FuturICT would have three major parts: a Planetary Nervous System, a Living Earth Simulator, and a Global Participatory Platform. The Planetary Nervous System would be a “global sensor network” to collect real-time data from millions of information networks on the planet, tracking how those networks and their nodes operate and interact. The Living Earth Simulator would take this data and use it to model future scenarios. Want to see what the impact of a new business regulation would be on urban transportation? Plug it in. How about a rapid economic collapse in East Asia? Simulate it. The effect of a 1°C global temperature rise on industrial production? That could be modeled eventually. Finally, the Global Participatory Platform would allow scientists, officials, and laypeople to examine the simulation results, come to conclusions about them (perhaps in the same way Wikipedia editors collaborate to produce articles), and act accordingly.

FuturICT claims to not be about predicting the future, but it would probably get as close as possible. Its output would be similar to a short-term weather forecast; although meteorologists can be wrong (and we get very mad when they are), they are right most of the time. This would be a near-future forecasting system for the socio-economic environment of the entire planet. And that is an enticing thing to have.

Why? Personally, as a futurist and a writer of speculative fiction, I’d love to be able to try out a few interesting scenarios. (Robot apocalypse, anyone?) On a more serious note, however, modern civilization is up against a lot. We have reached unprecedented heights of technological and social development, but with that comes a tenuous situation, as it stimulates a tremendous amount of chaos and social change economically, politically, ecologically, and ideologically. We are seeing it today, and having a good model of how it all interacts could determine the survival of human civilization over the next 100 years. Many people would be eager to possess such a model.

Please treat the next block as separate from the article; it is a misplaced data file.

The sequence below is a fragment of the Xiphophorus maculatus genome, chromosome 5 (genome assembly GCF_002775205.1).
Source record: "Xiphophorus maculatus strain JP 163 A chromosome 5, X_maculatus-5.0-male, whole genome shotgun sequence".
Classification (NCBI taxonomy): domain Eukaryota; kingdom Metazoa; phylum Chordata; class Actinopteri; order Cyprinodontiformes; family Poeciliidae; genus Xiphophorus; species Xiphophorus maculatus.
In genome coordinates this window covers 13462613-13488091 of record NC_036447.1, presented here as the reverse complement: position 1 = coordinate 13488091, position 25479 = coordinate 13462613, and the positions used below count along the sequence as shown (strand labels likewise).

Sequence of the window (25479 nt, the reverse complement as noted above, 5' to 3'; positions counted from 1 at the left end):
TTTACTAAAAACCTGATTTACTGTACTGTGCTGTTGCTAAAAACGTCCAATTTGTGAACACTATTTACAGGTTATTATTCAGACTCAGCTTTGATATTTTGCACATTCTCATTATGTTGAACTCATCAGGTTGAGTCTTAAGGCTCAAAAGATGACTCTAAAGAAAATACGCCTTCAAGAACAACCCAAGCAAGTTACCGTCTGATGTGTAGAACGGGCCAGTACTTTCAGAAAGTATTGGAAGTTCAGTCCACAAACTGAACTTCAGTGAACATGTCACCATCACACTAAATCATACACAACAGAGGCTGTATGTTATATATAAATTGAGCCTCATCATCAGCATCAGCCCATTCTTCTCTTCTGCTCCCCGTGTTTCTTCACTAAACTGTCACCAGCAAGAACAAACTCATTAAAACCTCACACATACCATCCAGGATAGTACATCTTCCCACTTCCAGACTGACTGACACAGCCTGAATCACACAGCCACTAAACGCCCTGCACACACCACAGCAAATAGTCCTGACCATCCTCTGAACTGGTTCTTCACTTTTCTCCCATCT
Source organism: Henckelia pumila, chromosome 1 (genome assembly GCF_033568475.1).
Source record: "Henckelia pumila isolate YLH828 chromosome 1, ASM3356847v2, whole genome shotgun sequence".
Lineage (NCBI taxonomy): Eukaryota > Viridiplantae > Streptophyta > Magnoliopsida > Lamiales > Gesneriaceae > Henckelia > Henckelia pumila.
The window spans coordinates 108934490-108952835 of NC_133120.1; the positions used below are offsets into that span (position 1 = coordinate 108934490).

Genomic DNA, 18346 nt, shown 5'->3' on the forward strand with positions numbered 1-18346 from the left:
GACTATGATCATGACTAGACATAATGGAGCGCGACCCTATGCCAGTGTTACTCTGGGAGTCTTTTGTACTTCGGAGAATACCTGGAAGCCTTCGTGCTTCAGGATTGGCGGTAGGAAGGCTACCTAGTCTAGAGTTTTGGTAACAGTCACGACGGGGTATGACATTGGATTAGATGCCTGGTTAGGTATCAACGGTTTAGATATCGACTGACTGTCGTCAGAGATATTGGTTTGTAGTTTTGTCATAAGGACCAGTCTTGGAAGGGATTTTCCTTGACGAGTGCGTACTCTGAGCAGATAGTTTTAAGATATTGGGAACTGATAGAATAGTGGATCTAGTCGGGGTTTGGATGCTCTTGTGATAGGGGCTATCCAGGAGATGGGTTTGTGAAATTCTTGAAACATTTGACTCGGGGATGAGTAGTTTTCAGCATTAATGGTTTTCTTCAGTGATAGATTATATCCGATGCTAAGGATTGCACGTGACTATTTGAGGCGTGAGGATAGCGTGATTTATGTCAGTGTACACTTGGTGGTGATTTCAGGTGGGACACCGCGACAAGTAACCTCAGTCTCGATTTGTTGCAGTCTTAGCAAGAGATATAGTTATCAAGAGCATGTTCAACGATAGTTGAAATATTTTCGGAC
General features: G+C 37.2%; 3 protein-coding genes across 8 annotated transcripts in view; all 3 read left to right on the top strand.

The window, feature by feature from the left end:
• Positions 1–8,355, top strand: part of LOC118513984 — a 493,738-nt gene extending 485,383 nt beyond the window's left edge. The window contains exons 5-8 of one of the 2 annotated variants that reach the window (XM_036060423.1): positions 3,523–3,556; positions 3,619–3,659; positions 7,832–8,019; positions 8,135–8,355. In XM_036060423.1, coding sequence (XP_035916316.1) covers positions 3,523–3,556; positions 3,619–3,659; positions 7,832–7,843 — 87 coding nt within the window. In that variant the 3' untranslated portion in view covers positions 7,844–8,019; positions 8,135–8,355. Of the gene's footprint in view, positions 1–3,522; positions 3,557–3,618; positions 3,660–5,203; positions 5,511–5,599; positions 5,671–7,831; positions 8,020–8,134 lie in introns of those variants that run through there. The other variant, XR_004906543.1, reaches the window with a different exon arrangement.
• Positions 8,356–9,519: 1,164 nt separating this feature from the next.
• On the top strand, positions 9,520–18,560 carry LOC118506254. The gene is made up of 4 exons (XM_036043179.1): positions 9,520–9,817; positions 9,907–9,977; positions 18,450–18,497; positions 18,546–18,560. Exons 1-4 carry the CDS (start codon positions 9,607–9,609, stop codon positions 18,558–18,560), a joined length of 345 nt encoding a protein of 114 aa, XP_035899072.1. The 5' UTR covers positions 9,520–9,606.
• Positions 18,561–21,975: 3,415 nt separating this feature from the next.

But simulations of the future are dangerous, in part because people want them so badly. One problem is how the data to drive them are accumulated. The advocates of FuturICT insist, emphatically, that individual privacy would be fully respected by their Planetary Nervous System, but other creators of future simulators might not be so ethical. Likewise, the results of the simulations could be used nefariously, or kept behind closed doors. An accurate, dependable model of how a complex society will respond to various impulses is a powerful tool for good or evil.

There’s a second area of danger. A simulator of history or the future is by necessity linked to a certain historical theory, and theories of history are dangerous by nature. History itself is littered with examples of historical theories gone wrong—Marxism and Nazi Aryanism, for example. Because they promise power, theories of history are naturally seductive, lead people to act with expectations that may not match reality, and can overturn a society’s mores. If—when—the models fail, disaster ensues. A massive, detailed future simulator could end up producing the very collapse it is intended to avoid, if we grew too complacent about its results, or too dependent on its models.

Any model is guaranteed to fail eventually. Societies change over time, and the old theories fail to describe new behavior. Turchin’s war-driven model of civilization cannot model the information and communication-driven modern world, and a modern future simulator will not describe society a century or two from now, if current technological advancement rates continue. Of course, it’s entirely possible that without a future simulator, human civilization will not survive to the point where this becomes an issue. The knaves and fools might win, and our globally interconnected ultrasociality might become a legendary Golden Age that our distant heirs will recall with fear and wonder. Whether we choose to simulate or not, we need to be smart about it—and very, very cautious.